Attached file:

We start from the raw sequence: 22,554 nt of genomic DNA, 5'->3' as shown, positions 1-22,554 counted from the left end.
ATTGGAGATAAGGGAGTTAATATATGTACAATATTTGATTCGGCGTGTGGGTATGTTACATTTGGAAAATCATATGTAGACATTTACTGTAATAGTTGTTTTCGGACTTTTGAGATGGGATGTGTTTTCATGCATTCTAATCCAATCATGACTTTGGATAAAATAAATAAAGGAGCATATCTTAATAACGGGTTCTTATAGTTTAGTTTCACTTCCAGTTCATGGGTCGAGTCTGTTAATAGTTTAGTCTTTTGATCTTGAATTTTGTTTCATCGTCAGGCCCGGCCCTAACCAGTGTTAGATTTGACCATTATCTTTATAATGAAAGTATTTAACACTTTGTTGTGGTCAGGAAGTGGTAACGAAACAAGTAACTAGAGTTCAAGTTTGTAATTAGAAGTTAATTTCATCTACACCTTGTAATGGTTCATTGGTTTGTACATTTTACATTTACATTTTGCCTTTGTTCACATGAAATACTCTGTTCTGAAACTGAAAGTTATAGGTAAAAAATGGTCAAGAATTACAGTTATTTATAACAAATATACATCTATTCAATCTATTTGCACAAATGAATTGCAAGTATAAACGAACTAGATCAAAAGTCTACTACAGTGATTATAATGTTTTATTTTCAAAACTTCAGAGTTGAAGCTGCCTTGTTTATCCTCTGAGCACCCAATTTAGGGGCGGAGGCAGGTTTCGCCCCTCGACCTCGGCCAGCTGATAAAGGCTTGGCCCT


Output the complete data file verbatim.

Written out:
We start from the raw sequence: 22,554 nt of genomic DNA, 5'->3' as shown, positions 1-22,554 counted from the left end.
ATTGGAGATAAGGGAGTTAATATATGTACAATATTTGATTCGGCGTGTGGGTATGTTACATTTGGAAAATCATATGTAGACATTTACTGTAATAGTTGTTTTCGGACTTTTGAGATGGGATGTGTTTTCATGCATTCTAATCCAATCATGACTTTGGATAAAATAAATAAAGGAGCATATCTTAATAACGGGTTCTTATAGTTTAGTTTCACTTCCAGTTCATGGGTCGAGTCTGTTAATAGTTTAGTCTTTTGATCTTGAATTTTGTTTCATCGTCAGGCCCGGCCCTAACCAGTGTTAGATTTGACCATTATCTTTATAATGAAAGTATTTAACACTTTGTTGTGGTCAGGAAGTGGTAACGAAACAAGTAACTAGAGTTCAAGTTTGTAATTAGAAGTTAATTTCATCTACACCTTGTAATGGTTCATTGGTTTGTACATTTTACATTTACATTTTGCCTTTGTTCACATGAAATACTCTGTTCTGAAACTGAAAGTTATAGGTAAAAAATGGTCAAGAATTACAGTTATTTATAACAAATATACATCTATTCAATCTATTTGCACAAATGAATTGCAAGTATAAACGAACTAGATCAAAAGTCTACTACAGTGATTATAATGTTTTATTTTCAAAACTTCAGAGTTGAAGCTGCCTTGTTTATCCTCTGAGCACCCAATTTAGGGGCGGAGGCAGGTTTCGCCCCTCGACCTCGGCCAGCTGATAAAGGCTTGGCCCT